Now, one of the key mechanics in the game is crafting. From the vessels used to navigate the waters, to weapons for hunting. I loved this. I’m a huge fan of farm management games. Retrieving components of a recipe to create new ones is right up my alley. To unlock said recipes, simply obtain an ingredient. Well, at least I thought that was how it worked. In an odd twist, it seems only specific items will do the trick. In other words. I could need a stick and palm frond. However, even if I get the latter first, only the former will teach me how to build a new toy. Another example is leather. While I’m sure the skin I had scavenged from a wild boar was needed, I never learned how to make it. As a result, I just went without. The reason was a lack of motivation. I feel like if I had a goal, I’d be keener to see it out. The way it is now, it feels like I’m taking a shot in the dark.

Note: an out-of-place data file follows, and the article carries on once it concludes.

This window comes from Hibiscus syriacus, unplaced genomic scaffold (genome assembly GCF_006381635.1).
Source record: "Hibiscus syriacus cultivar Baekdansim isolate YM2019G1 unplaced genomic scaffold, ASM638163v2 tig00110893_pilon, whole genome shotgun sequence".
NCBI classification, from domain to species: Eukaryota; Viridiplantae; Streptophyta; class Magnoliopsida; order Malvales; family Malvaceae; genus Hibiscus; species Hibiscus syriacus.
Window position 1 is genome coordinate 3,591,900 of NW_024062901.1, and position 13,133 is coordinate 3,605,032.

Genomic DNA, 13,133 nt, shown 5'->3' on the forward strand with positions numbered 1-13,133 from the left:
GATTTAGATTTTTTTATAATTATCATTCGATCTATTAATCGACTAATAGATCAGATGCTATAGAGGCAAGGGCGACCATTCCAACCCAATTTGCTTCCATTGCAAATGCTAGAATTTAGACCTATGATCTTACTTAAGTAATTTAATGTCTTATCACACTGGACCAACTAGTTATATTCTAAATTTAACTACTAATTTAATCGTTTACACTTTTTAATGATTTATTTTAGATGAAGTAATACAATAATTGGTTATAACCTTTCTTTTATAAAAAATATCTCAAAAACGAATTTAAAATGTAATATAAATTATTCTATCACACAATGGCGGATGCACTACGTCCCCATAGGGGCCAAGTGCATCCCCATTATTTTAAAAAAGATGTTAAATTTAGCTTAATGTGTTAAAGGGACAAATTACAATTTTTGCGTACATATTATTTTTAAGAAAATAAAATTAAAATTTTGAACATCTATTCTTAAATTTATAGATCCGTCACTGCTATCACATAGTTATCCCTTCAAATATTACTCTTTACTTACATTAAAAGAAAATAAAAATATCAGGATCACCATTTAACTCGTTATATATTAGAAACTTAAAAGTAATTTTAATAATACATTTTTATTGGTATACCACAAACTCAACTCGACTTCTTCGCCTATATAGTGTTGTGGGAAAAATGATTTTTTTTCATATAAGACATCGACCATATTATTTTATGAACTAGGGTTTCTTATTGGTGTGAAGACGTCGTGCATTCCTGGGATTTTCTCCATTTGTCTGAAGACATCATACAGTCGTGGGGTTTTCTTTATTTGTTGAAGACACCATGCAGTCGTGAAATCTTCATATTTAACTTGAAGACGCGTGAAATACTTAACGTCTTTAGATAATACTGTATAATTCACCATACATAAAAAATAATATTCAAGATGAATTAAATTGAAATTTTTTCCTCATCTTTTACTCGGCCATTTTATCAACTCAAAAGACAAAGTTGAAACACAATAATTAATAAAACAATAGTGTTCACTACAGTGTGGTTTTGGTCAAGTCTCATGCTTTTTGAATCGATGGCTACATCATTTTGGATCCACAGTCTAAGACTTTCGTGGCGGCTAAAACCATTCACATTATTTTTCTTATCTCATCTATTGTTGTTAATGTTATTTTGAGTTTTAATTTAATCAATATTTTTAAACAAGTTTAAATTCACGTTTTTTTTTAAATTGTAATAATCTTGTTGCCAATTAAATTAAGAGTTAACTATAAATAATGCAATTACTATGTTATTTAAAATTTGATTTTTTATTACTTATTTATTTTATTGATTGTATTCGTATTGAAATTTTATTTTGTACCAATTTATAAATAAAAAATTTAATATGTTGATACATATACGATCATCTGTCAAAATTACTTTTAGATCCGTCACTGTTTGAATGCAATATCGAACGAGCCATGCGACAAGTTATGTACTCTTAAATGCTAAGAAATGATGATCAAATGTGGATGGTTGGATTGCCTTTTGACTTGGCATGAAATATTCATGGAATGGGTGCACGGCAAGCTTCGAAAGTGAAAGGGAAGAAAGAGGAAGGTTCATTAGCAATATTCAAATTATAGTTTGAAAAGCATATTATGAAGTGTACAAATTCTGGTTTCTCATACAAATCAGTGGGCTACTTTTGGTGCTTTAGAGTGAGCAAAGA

Now, how is Windbound a rogue-like? Well, after death, you return to where it began; the circular portal. What you keep and what you lose is – in my opinion – unbalanced. In your inventory, there’ll be two sections. One area is dedicated to items that Kara is holding. The other is whatever size bag you‘ve crafted. The held ones will follow into the afterlife. You’ll later be able to create clothing as well and those will follow you too, but that’s it. I understand the item loss. My gripe lays in the boosts scattered around.

Kara has a health and stamina bar. Actions such as battling, swimming, and sprinting will deplete it. If you deem it too small, never fear. You’ll be able to find upgrades amongst the islands. I never actively went out of my way to search these out. Because of the tedium I mentioned earlier, it wasn’t worth it. That’s not to say I avoided it completely. At times, I’d come across some in my travels. As it was on the way, I decided to check it out. In doing so, I might get lucky and come out with increased stats. Or maybe I’ll get food to feed myself and fill my stomach.